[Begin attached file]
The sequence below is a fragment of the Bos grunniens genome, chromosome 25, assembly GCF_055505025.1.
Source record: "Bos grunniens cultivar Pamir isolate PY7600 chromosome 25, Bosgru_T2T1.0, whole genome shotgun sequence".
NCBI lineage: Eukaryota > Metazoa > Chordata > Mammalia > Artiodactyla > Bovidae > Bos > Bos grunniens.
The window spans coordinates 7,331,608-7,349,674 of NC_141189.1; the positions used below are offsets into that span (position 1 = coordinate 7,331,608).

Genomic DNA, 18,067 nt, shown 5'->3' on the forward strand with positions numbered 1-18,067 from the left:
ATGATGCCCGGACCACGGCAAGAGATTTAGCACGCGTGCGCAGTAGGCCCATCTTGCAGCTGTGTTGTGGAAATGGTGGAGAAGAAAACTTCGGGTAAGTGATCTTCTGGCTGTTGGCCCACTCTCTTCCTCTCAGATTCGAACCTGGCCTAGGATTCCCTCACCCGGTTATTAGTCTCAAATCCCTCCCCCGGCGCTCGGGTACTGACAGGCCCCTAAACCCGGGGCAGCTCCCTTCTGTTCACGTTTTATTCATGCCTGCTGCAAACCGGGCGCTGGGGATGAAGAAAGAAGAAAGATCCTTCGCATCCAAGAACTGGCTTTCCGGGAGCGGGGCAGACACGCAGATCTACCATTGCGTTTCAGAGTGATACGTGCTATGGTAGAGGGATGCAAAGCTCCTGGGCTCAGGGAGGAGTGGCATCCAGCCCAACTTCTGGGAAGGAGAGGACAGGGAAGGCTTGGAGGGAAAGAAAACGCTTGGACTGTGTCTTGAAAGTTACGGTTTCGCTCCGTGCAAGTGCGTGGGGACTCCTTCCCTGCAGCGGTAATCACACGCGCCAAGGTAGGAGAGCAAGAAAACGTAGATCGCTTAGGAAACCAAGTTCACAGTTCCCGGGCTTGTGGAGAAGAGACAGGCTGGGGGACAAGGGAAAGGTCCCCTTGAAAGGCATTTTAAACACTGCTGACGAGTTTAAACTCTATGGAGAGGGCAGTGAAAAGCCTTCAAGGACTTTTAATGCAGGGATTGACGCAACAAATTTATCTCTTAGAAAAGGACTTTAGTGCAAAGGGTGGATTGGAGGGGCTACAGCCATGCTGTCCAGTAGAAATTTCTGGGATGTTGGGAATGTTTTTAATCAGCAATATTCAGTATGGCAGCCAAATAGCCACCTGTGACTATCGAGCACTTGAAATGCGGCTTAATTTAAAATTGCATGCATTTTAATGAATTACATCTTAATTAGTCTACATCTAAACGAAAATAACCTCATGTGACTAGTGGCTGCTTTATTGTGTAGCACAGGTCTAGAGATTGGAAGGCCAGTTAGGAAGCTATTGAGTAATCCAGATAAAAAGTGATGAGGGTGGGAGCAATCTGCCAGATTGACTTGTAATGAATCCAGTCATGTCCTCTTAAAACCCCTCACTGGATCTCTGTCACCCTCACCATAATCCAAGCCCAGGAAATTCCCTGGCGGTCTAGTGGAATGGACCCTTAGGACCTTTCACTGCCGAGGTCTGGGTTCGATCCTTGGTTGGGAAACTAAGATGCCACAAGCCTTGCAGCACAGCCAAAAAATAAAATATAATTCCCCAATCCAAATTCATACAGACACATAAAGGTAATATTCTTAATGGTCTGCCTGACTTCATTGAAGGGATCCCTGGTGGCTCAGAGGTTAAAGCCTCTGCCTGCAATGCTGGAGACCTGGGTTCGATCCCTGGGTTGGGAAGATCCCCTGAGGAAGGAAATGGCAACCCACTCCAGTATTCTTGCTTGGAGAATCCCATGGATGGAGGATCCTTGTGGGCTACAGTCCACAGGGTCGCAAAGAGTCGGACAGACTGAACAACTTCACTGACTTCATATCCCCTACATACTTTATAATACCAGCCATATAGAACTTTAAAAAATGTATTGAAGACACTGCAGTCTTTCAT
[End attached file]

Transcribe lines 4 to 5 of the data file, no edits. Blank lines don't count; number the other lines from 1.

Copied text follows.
The window spans coordinates 7,331,608-7,349,674 of NC_141189.1; the positions used below are offsets into that span (position 1 = coordinate 7,331,608).

Genomic DNA, 18,067 nt, shown 5'->3' on the forward strand with positions numbered 1-18,067 from the left: